La bella vita

Care and taste abound at Arte Ristorante

From zuppa to pesce, the menu at 3-month-old Arte Ristorante in downtown Palo Alto is easy to scan on one page. The owners, two guys from Sicily, want nothing to be difficult.

Had a hard day? "Forget your stupid boss, your ridiculous employees," co-owner Eduardo D'ignoti advises. Relax, enjoy and feel a little Italian while dining.

For starters, you don't have to ask for bread. Half-inch-thick slices of focaccia arrive warm, having been perfectly toasted so that the inside is still soft. Fresh olive oil accompanies.

Even the wine list, though packed with little-known Italian and boutique wines, is made effortless with the help of enthusiastic servers. And co-owner Mario Alessi, who continues to refine the list, is always there with advice.

At a recent dinner, a beet salad ($15) was a refreshing daily special. Lots of restaurants overcook beets, but this mélange of red and yellow offered just enough tooth resistance, pairing perfectly with pomegranate seeds (both sweet and tart), crisp baby arugula and dabs of mild, creamy goat cheese.

Alessi and D'ignoti worked together at two previous Italian restaurants in this cavernous space at 473 University Ave. Wisely, they brought in Michael Meyer Fine Woodworking to divide it up, so that now there are multiple venues. Each serves a different purpose. Customers can relax in the lounge area with a drink (and not be annoyed by the televisions over the bar), pull up a bar stool (and enjoy soccer without the sound), explore the wine room (always 57 to 58 degrees) and dine casually near the street scene or more privately farther back (with white tablecloths).

Be sure to visit the restrooms. To describe them would be to spoil the effect. Suffice it to say, they glitter.

On the whole, service was excellent. You get the idea that real people are behind this restaurant, and that they care. Sometimes plates were cleared a little too expeditiously, while tablemates were still eating.

A larger lapse occurred when our server listed specials but not prices and, foolishly, we didn't ask. So it was an unhappy surprise when two specials turned out to be much more expensive than other items in their categories. Lobster bisque, though delicious, cost $14. The soup of the day and the minestrone were half that. And the beet salad was $15. OK, you pay for lobster and perhaps for someone else to pry delicate pomegranate seeds from their nests, peel and cook beets and deal with the juicy messes of both.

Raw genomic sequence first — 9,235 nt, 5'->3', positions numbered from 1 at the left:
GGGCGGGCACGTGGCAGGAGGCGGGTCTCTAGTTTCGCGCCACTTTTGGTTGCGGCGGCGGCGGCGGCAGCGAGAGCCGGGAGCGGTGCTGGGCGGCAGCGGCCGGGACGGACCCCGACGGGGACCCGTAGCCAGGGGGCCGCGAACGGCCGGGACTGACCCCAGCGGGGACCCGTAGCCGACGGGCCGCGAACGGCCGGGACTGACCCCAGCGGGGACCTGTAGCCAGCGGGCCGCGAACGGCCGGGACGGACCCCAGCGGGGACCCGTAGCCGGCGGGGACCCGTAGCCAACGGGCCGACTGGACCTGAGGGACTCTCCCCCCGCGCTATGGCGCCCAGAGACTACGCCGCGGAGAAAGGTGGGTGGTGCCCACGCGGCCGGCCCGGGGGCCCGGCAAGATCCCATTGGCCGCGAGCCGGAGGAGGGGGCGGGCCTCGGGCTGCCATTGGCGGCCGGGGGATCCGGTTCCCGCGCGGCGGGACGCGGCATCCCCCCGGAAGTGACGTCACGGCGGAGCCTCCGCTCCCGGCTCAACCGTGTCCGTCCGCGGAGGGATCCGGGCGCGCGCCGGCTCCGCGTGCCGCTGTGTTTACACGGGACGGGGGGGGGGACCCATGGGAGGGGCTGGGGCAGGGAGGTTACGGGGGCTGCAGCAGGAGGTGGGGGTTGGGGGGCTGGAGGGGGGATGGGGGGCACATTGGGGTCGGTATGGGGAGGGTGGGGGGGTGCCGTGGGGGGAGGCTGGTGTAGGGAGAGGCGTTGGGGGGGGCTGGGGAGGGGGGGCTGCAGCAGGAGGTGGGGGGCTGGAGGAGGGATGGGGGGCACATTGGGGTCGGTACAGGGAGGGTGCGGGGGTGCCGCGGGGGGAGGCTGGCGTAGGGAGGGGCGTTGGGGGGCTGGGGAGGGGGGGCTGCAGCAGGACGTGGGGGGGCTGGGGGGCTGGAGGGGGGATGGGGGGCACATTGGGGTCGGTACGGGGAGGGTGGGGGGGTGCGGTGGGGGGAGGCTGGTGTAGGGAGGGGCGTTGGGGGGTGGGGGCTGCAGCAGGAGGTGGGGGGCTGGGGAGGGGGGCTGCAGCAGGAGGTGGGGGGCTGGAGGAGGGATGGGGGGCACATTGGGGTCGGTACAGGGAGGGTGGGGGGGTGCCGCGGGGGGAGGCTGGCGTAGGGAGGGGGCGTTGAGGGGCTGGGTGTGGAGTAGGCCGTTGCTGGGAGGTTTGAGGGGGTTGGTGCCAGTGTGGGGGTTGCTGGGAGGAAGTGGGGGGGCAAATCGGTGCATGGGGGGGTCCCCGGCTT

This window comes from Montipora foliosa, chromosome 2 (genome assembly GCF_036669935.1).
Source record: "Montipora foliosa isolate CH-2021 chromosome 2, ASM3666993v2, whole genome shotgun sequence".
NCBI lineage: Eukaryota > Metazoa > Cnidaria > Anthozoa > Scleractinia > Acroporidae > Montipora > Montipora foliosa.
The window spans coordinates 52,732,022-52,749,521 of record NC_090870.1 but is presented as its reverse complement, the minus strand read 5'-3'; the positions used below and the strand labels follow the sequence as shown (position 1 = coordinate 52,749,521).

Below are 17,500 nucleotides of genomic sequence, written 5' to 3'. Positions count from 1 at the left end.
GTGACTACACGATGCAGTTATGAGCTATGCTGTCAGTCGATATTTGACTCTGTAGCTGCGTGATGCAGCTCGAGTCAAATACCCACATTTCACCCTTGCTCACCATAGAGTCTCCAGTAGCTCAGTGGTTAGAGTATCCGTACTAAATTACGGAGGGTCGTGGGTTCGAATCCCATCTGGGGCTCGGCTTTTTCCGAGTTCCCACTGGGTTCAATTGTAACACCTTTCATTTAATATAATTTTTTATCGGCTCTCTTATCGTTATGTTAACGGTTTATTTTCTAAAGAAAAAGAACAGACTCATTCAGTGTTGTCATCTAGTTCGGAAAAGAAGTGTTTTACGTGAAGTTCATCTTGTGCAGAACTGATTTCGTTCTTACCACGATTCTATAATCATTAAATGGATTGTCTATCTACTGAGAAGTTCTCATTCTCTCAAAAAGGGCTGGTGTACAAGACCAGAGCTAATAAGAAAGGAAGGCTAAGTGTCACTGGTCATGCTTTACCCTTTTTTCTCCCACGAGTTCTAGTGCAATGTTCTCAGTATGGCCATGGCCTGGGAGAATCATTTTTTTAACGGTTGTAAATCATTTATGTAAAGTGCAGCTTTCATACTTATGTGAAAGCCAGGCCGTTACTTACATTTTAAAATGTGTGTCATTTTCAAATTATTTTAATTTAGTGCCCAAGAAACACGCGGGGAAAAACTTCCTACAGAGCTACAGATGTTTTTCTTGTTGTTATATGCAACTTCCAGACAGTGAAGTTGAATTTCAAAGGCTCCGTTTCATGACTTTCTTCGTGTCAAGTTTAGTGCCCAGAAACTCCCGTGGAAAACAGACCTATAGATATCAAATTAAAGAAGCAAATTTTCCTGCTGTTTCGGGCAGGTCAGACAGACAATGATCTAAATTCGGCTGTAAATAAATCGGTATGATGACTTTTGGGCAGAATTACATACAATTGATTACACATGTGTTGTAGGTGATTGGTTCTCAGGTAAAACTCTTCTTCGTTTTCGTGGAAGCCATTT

The server clearly knew the menu, and steered two of us to share spaghetti carbonara ($17) and ossobuco ($27), both terrific and reasonably priced. Portions are generous. A person would have to be very hungry to down both a primo and a secondo in one sitting. Keep in mind that you really want to save room for dolce.

For the carbonara, noodles were cooked just enough to absorb flavors, and the supporting players were evenly spread so that in just about each mouthful you got a chew of pancetta with creamy sauce. Wisps of Parmigiano were sprinkled on top.

Ossobuco had depth of flavor in the incredibly tender veal shank braised in onions, tomatoes, carrots, celery and more.

D'ignoti learned to cook from his grandmother.

"She never trusted the younger generation of women, so she taught me instead," he explained. Among the restaurant's specialties is braciole alla messinese ($22) -- rolled beef scallopini -- which comes Alessi's hometown.

The wine list is a joy, and servers clearly enjoy sharing it. Each varietal list goes in order of price. There are lots of good choices, especially among the voluminous Italian whites, in the $30-$40 range. Then there is a small multi-hundred-to-$1,800 range. With no half-bottles, there could be more selections by the glass. On the other hand, they have invested in a wine dispenser that protects the open bottles and precisely measures the pour.

A glass of Italian Barolo ($20) may be worth the memory. Or, go local with a refreshing aperitif such as Jardesca, produced in Sonoma with eau de vie from Essential Spirits Alambic Distillery in Mountain View ($12).

Desserts include chocolate mousse, chocolate cake, maybe an almond cake. Have the tiramisu ($7). A deep glass of light cake plunged in mascarpone, coffee liqueur and rich chocolate, this tiramisu lives up to its translation: "Carry me up." You walk out happy.

Arte Ristorante

473 University Ave., Palo Alto.



Hours: 11:30 a.m.- 9 p.m. Monday-Thursday, 11:30 a.m.-10 p.m. Friday-Saturday, 11:30 a.m.-9 p.m. Sunday.

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